Wednesday, November 18, 2009

Looking toward one future for local civic journalism

If you’re a reader of this blog, chances are you’ve already heard about the new online news organization being formed in Hawaii by Peer News. The brainchild of Pierre Omidyar and Randy Ching, this next-generation news service will bring a lot of web cred to an issue of considerable current interest: the future of local accountability journalism.

I’ve spent some time with them as an advisor, and plan to do whatever I can to help ensure success. I think this can be an important step in the evolution of news in the digital age and a chance to strengthen the role professional journalism needs to play.

I’m interested for a lot of reasons, but I’d sum it up this way: the new venture intends to demonstrate that a digitally native, technologically fluent web organization can profitably serve targeted readers who want sophisticated journalism focused on local civic affairs.

There are lot of key words in that sentence that all speak loudly to me. If I was tagging it I might choose “digital” “targeted” “accountability” and “civic.” I guarantee I would select “profitable,” and add another: “sustainable.”

I think tomorrow’s best local public service journalism (like today’s) is most likely to come from organizations built on success in the marketplace. I applaud any effort to create the journalism democracy needs — profit, non-profit, hybrid or otherwise — but my heart and my guts both tell me that journalism that meets real needs can pay its own way — and should.

Peer News hasn’t revealed many details of the new venture at this stage, and it’s certainly not my place to do so. But they have started looking for an editor, and that’s a subject I know something about; I’ll be part of the team looking at candidates. You can find rudimentary information and an opportunity to express interest online at the Peer News blog.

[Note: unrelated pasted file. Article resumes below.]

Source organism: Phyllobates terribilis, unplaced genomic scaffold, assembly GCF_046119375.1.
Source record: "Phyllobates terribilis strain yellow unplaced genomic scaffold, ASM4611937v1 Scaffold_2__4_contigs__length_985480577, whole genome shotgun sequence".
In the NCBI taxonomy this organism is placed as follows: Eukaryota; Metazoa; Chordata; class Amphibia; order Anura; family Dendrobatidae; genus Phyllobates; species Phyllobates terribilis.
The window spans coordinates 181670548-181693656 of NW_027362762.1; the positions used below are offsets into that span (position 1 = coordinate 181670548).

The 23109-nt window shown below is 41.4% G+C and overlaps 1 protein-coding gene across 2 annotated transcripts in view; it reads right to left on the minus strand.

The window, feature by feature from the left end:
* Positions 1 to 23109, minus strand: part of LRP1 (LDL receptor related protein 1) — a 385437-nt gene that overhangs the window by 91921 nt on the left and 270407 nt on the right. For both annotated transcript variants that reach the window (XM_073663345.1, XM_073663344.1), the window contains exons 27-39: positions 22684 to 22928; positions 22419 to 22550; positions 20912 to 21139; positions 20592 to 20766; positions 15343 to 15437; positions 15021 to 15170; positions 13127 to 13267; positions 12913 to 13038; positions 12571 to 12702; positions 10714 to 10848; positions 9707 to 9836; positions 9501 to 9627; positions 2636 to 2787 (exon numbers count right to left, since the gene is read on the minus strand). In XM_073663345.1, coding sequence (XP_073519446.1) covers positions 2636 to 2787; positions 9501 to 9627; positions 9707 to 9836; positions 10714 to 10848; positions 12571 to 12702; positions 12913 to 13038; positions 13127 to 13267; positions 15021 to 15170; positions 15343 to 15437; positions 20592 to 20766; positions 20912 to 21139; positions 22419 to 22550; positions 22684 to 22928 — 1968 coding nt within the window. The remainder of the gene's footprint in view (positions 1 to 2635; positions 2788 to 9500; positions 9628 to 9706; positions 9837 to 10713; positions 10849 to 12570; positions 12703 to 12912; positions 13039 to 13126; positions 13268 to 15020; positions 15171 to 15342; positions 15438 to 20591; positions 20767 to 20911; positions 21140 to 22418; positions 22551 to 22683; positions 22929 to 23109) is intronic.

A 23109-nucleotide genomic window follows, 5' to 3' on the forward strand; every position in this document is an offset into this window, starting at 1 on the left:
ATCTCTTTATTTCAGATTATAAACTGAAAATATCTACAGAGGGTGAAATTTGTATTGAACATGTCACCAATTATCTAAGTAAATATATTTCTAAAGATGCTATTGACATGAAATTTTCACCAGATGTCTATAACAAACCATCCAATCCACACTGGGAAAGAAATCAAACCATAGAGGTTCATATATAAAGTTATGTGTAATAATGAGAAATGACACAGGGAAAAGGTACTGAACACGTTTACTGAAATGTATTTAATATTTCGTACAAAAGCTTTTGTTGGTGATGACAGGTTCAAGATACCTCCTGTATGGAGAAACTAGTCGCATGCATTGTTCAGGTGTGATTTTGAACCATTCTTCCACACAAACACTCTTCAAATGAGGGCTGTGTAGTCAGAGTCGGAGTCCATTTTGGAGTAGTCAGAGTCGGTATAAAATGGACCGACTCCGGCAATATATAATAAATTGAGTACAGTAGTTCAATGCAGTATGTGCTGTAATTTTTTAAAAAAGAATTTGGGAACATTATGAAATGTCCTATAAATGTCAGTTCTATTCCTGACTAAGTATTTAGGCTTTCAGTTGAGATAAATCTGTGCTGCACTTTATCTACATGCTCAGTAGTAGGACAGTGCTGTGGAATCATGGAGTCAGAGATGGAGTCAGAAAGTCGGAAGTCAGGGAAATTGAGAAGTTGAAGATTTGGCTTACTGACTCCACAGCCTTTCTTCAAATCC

Like most things digital, this project is on a fast track, with announced plans to launch in “early 2010.” There will be a lot more details and transparency as the project nears launch. After all, this is all about transparency and accountability, about involving readers and audiences in the process, about listening as well as speaking. Stay tuned.


  1. Can we prioritize -- a terrible word -- those key words? Surely, "profitable" must come first. From that flows "sustainable" -- without that, nothing happens -- and then "targeted," and the rest follow in whatever order you care to choose.

    If "sophisticated journalism focused on local civic affairs" is the core of the new venture, it will target and serve a narrowly defined audience, a very difficult prospect indeed. The question for Mr. Ching and Mr. Omidyar, then, is whether there is enough interest in this readership to advertise and subscribe to the new Web venture. Forget subscriptions.

    If the answer is yes, it has a shot. If the answer is no, it doesn't, no matter how good it is. That's a tragedy, but advertising is the crux of the Web-based journalism model -- or at least the model that doesn't involve support from nonprofit foundations.

    I agree that quality journalism depends on success in the marketplace. In the old days, newspapers ruled because readers had no other choice. Now, readers have lots of choices, and newspapers have got to be good to grab them.

    Readers may not pay for the privelege, but if the new site attracts them, the advertisers will.

    So good luck to them. As a friend used to tell me, "What could possibly go wrong?"

  2. Linotype - a slug line at the end of a story-
    In Journalism there is no substitute for integrity in good story. Everybody loves to read a good story.

  3. Howard,

    What a great opportunity. In Anchorage, which I know you are very familiar with, a group of people have created

    This is along the same idea as Peer, and so far, has added significant journalism to the overall dialogue in Alaska.

    Keep up the good work and I will be following Peer's project closely.

    Hugh Short